Category Archives: Medicinal

Plantago major | Plantain | Edible and Medicinal Uses

View photos of the edible and medicinal plant, Plantago major (Plantain), profiled in Medicinal Plants of the Western Mountain States and the Wild Edible Series: Arizona and Colorado.

A passage from Medicinal Plants of the Western Mountain States:

Internally, the tea or fresh juice diminishes mucus membrane heat. Use it for intestinal inflammation with corresponding diarrhea. It’s also a soothing diuretic that lessens urinary tract irritation and burning urination. Additionally, the plant reduces bronchial irritation particularly when the lungs feel hot and dry.

A passage from Wild Edible Plants of Arizona:

Plantain is entirely edible, yet the young springtime leaves are the choice part. They can be eaten fresh, but most find them better as a cooked green.

A passage from Wild Edible Plants of Colorado:

All other species of Plantain are edible (or at least not poisonous), though this species is considered more palatable than others.

Pinus edulis | Two-needle pinyon pine | Edible and Medicinal Uses

View photos of the edible and medicinal plant Pinus edulis (Two-needle pinyon pine), profiled in Medicinal Plants of the Western Mountain States and the Wild Edible Series: Arizona, Colorado, New Mexico, and Utah.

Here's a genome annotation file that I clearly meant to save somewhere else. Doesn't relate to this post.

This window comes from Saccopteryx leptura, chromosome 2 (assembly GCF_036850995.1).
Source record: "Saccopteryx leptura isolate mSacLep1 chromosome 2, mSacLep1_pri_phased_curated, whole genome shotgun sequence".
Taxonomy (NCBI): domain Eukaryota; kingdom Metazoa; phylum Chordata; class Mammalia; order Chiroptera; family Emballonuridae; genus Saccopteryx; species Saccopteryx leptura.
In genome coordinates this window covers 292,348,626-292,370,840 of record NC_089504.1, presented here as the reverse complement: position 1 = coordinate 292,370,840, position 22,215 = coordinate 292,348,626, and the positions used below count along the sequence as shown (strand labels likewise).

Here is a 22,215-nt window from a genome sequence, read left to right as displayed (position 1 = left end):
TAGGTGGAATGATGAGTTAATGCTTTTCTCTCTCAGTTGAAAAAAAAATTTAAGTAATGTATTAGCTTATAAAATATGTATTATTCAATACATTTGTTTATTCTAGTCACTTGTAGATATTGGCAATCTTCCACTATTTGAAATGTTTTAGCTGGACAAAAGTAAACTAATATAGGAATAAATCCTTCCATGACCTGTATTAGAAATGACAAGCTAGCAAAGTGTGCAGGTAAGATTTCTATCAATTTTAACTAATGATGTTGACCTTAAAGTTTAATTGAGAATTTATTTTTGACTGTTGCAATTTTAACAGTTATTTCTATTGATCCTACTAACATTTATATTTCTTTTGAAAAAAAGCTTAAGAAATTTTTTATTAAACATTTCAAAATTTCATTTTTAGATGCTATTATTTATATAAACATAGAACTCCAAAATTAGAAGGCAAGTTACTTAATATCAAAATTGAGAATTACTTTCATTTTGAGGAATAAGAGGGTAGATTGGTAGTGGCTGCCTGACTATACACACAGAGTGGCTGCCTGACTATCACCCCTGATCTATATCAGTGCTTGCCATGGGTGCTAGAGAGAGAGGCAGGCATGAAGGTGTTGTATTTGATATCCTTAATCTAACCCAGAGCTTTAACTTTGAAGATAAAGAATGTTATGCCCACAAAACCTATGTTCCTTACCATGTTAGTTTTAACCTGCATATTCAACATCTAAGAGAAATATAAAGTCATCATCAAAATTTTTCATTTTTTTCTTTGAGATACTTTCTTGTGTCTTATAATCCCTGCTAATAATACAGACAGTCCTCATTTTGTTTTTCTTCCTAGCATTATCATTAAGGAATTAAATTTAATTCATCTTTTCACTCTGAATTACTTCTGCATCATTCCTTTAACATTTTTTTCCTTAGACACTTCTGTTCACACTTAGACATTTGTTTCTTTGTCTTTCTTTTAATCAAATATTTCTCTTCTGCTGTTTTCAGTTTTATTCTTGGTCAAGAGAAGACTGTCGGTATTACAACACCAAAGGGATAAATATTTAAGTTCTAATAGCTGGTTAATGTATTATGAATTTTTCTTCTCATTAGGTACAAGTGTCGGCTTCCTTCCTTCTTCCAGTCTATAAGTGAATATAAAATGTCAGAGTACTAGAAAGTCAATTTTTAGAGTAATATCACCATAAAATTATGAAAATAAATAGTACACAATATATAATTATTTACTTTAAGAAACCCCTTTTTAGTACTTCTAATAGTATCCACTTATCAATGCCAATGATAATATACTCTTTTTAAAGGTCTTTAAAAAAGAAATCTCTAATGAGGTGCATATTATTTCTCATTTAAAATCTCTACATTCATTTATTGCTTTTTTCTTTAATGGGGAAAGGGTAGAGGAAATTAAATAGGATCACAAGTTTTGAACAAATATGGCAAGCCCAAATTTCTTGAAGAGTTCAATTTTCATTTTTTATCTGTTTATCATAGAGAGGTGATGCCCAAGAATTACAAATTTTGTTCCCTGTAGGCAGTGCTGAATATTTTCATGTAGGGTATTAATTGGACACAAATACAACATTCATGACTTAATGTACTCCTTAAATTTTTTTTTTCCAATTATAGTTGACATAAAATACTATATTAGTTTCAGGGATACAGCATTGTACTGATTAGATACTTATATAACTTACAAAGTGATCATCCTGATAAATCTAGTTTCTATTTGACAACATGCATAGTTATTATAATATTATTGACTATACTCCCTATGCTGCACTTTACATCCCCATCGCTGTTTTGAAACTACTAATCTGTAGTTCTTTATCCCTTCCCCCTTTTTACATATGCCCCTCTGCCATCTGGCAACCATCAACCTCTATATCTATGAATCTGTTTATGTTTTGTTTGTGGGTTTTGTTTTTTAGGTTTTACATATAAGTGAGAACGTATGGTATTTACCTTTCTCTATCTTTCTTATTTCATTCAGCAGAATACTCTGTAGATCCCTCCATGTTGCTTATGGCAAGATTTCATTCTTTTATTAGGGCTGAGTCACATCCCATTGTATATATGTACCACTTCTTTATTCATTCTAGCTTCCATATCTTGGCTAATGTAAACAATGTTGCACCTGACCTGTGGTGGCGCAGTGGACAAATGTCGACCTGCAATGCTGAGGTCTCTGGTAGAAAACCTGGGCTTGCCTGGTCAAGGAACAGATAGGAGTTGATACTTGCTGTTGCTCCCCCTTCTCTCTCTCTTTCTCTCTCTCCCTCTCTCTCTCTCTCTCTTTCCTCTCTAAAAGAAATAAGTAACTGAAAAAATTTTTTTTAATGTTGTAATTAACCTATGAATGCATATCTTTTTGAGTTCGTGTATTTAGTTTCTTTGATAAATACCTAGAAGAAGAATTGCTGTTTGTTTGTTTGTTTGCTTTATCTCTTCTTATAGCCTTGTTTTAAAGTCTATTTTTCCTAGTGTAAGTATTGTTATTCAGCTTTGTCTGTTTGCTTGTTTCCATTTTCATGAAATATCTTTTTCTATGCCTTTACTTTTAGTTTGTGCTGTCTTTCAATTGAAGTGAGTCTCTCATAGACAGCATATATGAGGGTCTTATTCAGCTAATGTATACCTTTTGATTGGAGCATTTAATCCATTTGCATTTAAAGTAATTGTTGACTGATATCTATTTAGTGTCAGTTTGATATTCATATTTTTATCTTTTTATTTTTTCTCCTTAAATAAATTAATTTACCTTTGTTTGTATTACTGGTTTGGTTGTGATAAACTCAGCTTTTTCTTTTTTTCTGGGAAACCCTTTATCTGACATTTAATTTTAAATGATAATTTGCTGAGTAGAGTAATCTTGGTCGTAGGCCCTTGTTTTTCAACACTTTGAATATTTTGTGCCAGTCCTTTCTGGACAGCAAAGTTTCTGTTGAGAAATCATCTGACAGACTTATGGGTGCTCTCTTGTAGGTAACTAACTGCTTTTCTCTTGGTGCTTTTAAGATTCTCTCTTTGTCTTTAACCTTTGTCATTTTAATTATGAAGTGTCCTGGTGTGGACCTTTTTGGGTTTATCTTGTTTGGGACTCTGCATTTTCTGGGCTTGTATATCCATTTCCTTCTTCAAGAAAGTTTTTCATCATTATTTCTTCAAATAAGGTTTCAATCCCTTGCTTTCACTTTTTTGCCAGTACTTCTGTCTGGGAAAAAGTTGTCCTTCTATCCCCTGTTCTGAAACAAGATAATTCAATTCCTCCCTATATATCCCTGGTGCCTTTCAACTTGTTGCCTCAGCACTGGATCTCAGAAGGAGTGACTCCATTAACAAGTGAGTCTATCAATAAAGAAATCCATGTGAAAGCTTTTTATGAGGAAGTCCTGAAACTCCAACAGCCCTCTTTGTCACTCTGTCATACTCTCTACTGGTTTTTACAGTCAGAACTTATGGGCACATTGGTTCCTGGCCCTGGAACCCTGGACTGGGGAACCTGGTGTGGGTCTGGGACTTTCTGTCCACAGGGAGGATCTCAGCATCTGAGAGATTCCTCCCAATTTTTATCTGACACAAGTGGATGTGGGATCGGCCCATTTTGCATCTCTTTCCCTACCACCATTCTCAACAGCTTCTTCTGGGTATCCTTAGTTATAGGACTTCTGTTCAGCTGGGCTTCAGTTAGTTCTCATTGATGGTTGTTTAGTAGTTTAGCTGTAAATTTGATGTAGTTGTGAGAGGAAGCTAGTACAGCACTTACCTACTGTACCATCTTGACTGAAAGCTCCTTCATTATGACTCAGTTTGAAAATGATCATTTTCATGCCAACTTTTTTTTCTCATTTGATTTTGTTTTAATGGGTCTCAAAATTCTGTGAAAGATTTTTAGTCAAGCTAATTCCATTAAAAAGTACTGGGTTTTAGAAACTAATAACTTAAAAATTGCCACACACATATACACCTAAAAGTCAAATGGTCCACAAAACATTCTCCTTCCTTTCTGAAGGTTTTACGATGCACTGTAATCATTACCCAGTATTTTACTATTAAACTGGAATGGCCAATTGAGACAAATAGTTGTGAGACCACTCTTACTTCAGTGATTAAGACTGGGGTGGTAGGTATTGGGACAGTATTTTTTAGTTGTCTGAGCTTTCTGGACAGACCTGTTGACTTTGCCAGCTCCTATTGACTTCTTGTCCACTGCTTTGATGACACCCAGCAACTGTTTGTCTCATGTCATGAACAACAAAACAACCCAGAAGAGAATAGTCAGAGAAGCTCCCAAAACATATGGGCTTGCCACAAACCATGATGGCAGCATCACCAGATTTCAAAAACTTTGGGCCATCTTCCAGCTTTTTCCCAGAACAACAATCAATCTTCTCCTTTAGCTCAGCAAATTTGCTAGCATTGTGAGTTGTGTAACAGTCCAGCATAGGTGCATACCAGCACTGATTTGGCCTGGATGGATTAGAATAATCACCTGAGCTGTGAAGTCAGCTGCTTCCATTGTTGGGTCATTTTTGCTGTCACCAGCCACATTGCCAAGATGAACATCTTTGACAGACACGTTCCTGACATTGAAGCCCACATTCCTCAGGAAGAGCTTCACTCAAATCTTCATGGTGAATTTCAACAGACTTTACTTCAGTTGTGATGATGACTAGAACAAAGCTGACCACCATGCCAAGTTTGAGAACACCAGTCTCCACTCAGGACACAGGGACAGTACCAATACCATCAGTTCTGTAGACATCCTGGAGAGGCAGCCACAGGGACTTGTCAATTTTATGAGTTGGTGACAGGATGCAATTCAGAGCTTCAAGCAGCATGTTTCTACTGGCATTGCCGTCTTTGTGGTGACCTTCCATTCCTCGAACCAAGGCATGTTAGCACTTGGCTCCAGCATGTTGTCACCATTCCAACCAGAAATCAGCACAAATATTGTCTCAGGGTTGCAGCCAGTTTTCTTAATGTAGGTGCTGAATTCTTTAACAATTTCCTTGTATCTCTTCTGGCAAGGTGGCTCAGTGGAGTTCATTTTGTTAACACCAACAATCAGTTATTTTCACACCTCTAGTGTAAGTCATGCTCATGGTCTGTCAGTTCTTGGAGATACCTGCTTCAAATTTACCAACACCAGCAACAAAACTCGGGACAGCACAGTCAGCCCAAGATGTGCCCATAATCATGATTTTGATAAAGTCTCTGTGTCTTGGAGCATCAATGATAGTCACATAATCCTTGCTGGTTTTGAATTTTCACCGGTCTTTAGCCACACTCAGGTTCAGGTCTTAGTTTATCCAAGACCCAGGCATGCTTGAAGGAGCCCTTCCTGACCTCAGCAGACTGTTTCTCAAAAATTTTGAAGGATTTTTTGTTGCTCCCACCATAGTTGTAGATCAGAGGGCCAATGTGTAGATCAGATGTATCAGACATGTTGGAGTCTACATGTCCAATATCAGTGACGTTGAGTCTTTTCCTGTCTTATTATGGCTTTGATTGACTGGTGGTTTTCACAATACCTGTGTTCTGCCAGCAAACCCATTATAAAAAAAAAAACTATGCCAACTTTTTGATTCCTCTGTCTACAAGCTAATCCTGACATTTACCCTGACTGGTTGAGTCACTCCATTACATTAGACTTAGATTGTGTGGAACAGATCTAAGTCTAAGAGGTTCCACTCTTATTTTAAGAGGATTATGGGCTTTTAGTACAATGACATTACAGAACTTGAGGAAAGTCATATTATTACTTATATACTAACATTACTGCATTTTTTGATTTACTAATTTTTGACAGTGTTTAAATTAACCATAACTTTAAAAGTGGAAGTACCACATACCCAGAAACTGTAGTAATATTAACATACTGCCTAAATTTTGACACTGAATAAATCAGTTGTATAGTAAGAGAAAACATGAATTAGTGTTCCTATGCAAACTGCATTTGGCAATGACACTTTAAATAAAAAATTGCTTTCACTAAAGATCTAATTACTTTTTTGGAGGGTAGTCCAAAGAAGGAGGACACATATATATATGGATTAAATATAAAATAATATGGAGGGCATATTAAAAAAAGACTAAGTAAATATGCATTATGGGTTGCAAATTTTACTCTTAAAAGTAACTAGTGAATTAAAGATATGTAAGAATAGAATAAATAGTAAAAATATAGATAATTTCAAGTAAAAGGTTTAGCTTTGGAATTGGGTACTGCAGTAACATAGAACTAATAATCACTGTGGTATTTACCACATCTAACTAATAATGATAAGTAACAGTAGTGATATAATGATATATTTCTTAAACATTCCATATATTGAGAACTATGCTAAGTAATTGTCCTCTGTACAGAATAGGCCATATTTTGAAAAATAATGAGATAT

A passage from Medicinal Plants of the Western Mountain States:

Pine needles: actually modified leaves, green Pine needles contain sizable amounts of aromatics and chlorophyll, and smaller amounts of ascorbate. Use them as another base material for essential oil distillation or a tea of the needles for medicinal/nutritional applications.

A passage from Wild Edible Plants of Arizona:

Pinyon pines’ seeds (or ‘nuts’) are larger than other Pine species, which makes them a worthwhile wild food.

A passage from Wild Edible Plants of Colorado:

Once expanded by the heat, let them cool a little and remove the seeds. Tear away the thin shell (it should be pliable at this point) and eat the fresh inner seed.

A passage from Wild Edible Plants of New Mexico:

Pinus edulis is the main Pinyon species of the Southwest (and New Mexico’s state tree). Common throughout the state (except for the lower desert and plains), look for this small–stocky Pine tree from 5000’–7000’ (though it occasionally grows as high as 9000’).

A passage from Wild Edible Plants of Utah:

The seeds are very nutritious, fine–tasting, and need no preparation, aside from shelling. They are the wild American version of European pine nuts found in commerce.

Pinus cembroides | Mexican pinyon pine | Edible and Medicinal Uses

View photos of the edible and medicinal plant Pinus cembroides (Mexican pinyon pine), profiled in Wild Edible Plants of Arizona.

A passage from Wild Edible Plants of Arizona:

Pinyon pine seeds are very nutritious, fine–tasting, and need no preparation, aside from shelling. They are the wild American version of European pine nuts found in commerce.